Monday, 9 November 2015
For audio click here
A rat the size of a small dog was looking straight at me from no more than 3 feet away. I shivered in my doorway; the wind was finding its way through my trench coat and was seeping into my skin. Thank god the rain had stopped, but there were still large puddles dotted around the pavements. The rat took one last look, decided I was no threat, and scampered away. I hugged my knees closer to my chest and pulled the brim of my hat down over my eyes. A stray firework brought brief pinks and golds to the grey skies above before fizzling out. I closed my eyes, I could feel my toenails in my shoes. That was a sure-fire sign that I was beyond tired, but sleep would not be an option. All I could do was rest up here for a bit, and then when I knew the coast was clear continue the journey.
I’d spent the afternoon in the Bethnal Green Washhouse, a ghastly place with the poorest of the poor doing their laundry and washing their bits, but it was warm and safe; no one paid anyone any heed in there. So I was washed and scrubbed but I’d decided not to shave, the beard added 10 years, maybe it would fool the public even if it wouldn’t fool the police. But I was regretting it now; the hair was beginning to itch around the nape of my neck. I tried not to scratch, but the urge all too often beat my willpower. When I’d left the bathhouse I’d gone past my flat to see the place swarming with police. No way I could go back there in a hurry. It was time for plan B.
“And what are you doing out here sir?”
I looked up to see a truncheon dangling in front of my eyes and a copper towering over me. I knew there would be an all points warning out for me, I guessed the copper was trying to work out where he’d seen me?
“Nowhere else to go,” I said, trying to sound as working class as I could.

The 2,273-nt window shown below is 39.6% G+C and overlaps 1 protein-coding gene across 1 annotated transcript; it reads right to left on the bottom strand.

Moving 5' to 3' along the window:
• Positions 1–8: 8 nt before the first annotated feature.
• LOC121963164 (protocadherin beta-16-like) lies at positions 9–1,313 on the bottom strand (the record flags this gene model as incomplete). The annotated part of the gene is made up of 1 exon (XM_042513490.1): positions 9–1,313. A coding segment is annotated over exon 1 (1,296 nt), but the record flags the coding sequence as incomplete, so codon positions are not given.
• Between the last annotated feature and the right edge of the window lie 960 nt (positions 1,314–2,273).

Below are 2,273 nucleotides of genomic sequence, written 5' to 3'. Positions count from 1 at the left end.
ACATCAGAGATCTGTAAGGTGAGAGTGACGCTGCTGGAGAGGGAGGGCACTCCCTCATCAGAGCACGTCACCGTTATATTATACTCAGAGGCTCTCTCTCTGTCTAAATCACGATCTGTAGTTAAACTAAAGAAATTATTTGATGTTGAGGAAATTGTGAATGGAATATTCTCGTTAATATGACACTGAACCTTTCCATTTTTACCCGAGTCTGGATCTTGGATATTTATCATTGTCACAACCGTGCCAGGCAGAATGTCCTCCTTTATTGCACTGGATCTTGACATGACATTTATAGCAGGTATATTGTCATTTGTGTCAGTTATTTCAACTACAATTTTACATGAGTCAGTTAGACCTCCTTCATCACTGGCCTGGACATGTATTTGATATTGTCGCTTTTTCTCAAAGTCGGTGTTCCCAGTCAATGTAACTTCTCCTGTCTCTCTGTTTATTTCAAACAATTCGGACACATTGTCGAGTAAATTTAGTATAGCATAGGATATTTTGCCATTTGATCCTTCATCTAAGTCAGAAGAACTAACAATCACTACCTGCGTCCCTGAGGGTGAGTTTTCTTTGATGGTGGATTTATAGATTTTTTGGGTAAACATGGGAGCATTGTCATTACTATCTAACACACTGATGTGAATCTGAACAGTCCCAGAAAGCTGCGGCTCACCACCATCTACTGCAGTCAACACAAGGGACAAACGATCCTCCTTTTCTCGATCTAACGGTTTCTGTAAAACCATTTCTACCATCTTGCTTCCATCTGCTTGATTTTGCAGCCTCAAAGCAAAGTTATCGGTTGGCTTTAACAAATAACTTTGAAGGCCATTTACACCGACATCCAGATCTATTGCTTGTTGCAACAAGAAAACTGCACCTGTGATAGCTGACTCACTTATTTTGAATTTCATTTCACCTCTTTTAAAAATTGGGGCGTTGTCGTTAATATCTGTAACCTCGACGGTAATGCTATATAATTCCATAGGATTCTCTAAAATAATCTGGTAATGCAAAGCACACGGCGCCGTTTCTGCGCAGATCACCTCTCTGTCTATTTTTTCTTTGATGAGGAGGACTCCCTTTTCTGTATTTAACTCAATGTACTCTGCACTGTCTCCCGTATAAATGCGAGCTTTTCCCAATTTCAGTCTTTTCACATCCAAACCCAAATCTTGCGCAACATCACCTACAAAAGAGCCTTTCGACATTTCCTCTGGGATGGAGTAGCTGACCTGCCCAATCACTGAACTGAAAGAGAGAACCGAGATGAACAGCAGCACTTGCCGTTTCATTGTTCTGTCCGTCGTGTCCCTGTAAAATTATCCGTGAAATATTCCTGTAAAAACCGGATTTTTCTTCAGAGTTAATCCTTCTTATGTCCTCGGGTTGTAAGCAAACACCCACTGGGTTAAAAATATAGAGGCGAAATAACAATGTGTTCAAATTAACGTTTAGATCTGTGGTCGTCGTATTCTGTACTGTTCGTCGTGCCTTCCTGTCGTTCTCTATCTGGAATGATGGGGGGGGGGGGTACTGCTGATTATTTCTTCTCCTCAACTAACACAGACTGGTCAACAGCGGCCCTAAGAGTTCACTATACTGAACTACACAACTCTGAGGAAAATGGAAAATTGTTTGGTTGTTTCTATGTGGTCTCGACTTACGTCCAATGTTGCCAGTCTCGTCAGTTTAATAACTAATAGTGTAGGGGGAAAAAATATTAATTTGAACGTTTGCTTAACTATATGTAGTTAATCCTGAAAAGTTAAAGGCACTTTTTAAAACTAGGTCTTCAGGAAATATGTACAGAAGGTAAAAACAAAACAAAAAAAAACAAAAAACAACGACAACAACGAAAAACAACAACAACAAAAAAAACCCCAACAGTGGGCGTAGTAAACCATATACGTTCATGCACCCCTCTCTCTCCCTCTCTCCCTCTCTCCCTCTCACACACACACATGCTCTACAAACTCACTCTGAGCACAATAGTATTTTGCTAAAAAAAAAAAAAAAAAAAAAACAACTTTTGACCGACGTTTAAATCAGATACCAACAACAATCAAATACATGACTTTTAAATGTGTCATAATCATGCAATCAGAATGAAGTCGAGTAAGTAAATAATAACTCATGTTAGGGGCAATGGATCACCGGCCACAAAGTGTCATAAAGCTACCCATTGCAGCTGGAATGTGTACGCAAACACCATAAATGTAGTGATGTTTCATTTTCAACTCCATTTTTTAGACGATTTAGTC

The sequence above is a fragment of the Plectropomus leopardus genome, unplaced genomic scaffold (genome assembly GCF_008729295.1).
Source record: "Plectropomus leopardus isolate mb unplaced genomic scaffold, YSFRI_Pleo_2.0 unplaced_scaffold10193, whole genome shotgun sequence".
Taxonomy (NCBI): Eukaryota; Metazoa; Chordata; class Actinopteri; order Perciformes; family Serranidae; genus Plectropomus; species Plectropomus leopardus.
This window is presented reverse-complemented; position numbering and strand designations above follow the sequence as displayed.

“Couldn’t get in the Sally?” he asked, his voice was kind, not what I’d been expecting.
“Salvation Army, just around the corner, they’ve got beds for you lot.” I nearly said I am not one of that lot but stopped myself just in time. “C’mon, I’ll take you,” he said leaning down and pulling me up by my arm. I resisted.
“I’m okay,” I said.
“You can’t stay there sir, I have to move you on.” He yanked my arm and pulled me up. There was a heavy clunk as metal met concrete. We both looked down to see the gun lying there beneath us. We stared at each other for long, slow seconds.
“What have we here sir?” despite the sudden shift in circumstances, the copper was still as courteous as you like.
I pushed him hard in the chest, he toppled, taken by surprise. I grabbed the gun, grabbed my bag and ran, behind me I heard the police radio crackle to life and the policeman talking, but I was flying now. I could hear sirens; they were calling my name, like a cat owner calling for her precious kitty.
In front of me was an archway, an entrance to an old tenement building, I tried the gate, it was locked. Could I get over it? I hauled myself up, that was the easy part, now I had to scramble over and jump down. Sirens were getting louder. I had no choice. I closed my eyes and jumped.
I ran across the courtyard and slipped down behind a car as torchlight swept the place. But they didn’t see what they were looking for and moved on. Hopefully, I would be safe here until morning. I’d found being a fugitive is easier in the daylight, you can get lost in the crowd. My breathing was returning to normal, my heart rate beginning to slow when I heard a noise, I jumped. I looked up to see a rat the size of a small dog looking straight at me from no more than 3 feet away.